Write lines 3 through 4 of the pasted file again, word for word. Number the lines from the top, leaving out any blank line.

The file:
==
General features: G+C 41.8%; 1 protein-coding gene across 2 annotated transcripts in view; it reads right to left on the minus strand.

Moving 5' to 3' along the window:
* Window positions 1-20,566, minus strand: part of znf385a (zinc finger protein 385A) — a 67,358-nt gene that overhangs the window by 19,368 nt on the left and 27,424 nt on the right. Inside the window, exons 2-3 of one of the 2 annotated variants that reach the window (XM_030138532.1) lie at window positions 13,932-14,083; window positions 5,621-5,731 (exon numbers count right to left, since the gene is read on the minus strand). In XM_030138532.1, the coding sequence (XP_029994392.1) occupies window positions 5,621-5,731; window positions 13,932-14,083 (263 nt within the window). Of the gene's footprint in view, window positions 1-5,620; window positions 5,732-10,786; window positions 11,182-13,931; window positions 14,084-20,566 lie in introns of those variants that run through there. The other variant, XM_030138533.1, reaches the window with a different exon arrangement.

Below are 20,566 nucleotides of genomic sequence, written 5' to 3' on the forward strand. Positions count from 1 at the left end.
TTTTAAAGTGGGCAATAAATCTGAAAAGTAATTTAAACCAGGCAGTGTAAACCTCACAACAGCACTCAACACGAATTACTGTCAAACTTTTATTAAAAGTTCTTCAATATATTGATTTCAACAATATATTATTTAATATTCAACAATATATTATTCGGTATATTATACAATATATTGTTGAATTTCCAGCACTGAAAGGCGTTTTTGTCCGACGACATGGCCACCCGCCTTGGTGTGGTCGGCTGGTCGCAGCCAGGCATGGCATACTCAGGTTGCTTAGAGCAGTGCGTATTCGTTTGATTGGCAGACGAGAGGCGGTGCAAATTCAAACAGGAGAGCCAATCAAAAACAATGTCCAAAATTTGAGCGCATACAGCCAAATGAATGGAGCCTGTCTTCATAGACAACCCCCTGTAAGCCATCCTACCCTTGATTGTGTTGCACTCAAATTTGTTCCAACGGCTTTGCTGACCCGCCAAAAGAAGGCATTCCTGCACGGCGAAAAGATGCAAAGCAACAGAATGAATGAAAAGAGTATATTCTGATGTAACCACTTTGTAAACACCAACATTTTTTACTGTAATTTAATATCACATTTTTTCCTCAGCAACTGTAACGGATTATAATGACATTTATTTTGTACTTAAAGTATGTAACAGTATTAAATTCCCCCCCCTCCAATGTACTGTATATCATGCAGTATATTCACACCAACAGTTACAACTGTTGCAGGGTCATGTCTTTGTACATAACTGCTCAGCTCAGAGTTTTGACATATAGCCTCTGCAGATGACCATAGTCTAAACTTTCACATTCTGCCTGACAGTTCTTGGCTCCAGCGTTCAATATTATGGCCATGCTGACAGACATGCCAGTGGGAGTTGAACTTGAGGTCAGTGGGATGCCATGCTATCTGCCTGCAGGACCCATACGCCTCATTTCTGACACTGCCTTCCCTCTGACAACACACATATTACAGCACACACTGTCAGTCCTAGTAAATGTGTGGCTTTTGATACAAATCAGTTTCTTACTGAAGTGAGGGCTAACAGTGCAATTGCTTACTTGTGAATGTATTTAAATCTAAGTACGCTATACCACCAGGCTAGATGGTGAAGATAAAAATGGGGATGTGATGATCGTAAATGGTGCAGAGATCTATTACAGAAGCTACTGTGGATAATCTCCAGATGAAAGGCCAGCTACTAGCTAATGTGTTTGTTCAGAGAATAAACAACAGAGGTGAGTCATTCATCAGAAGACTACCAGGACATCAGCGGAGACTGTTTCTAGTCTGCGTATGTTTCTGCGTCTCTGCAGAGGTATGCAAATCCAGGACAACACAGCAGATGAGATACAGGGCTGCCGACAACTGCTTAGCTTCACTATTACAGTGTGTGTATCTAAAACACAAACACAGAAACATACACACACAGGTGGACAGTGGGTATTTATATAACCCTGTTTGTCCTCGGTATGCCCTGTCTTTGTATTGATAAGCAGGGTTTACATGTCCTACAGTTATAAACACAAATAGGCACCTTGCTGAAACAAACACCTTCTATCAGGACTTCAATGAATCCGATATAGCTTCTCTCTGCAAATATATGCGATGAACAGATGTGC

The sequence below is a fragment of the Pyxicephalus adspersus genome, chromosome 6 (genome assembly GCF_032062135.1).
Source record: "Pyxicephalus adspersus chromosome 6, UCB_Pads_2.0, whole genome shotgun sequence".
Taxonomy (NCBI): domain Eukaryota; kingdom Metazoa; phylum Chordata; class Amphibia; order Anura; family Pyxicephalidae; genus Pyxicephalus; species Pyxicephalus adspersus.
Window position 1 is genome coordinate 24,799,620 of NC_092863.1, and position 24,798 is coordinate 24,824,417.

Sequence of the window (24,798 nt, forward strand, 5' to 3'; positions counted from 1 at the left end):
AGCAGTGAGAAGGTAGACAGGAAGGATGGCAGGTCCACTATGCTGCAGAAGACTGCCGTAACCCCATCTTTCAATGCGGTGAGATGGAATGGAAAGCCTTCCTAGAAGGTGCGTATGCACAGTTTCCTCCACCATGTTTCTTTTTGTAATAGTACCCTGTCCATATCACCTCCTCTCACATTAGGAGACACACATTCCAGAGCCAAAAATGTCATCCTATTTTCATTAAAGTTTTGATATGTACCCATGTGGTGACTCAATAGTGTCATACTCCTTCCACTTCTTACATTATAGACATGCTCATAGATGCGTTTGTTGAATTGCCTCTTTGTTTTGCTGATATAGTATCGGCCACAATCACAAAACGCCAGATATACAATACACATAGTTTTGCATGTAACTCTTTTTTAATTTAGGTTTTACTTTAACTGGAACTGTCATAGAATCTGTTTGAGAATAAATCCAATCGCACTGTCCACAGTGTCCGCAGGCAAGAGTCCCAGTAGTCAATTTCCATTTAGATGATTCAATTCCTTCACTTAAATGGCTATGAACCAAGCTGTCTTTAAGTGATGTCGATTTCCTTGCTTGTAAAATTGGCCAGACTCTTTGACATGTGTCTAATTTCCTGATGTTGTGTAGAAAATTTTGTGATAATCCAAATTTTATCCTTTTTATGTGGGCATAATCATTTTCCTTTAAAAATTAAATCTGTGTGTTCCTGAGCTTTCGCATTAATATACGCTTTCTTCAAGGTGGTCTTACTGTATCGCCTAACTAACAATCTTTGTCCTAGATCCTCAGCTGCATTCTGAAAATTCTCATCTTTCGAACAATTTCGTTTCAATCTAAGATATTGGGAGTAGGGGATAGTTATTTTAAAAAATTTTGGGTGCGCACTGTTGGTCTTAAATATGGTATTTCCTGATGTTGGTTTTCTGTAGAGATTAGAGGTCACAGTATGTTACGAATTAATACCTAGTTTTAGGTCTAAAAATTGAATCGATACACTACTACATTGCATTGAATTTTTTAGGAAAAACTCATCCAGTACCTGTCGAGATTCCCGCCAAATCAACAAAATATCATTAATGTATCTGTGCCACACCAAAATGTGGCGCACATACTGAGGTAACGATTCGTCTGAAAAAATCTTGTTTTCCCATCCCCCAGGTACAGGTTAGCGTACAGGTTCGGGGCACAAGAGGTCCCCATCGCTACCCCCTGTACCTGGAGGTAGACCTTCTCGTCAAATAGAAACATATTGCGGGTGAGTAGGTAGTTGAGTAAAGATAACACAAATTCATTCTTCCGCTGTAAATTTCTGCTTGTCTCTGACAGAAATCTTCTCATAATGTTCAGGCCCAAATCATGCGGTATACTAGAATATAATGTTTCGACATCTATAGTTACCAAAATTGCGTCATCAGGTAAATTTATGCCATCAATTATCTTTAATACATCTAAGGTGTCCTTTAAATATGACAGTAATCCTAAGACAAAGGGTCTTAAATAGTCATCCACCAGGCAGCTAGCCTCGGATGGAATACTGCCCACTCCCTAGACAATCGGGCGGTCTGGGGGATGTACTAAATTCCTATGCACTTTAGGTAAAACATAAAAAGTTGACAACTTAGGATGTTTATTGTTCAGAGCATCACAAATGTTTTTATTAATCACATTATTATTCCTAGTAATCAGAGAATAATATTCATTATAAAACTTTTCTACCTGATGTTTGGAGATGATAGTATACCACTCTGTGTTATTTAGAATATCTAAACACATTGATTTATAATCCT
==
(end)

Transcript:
* Window positions 1-20,566, minus strand: part of znf385a (zinc finger protein 385A) — a 67,358-nt gene that overhangs the window by 19,368 nt on the left and 27,424 nt on the right. Inside the window, exons 2-3 of one of the 2 annotated variants that reach the window (XM_030138532.1) lie at window positions 13,932-14,083; window positions 5,621-5,731 (exon numbers count right to left, since the gene is read on the minus strand). In XM_030138532.1, the coding sequence (XP_029994392.1) occupies window positions 5,621-5,731; window positions 13,932-14,083 (263 nt within the window). Of the gene's footprint in view, window positions 1-5,620; window positions 5,732-10,786; window positions 11,182-13,931; window positions 14,084-20,566 lie in introns of those variants that run through there. The other variant, XM_030138533.1, reaches the window with a different exon arrangement.

Below are 20,566 nucleotides of genomic sequence, written 5' to 3' on the forward strand. Positions count from 1 at the left end.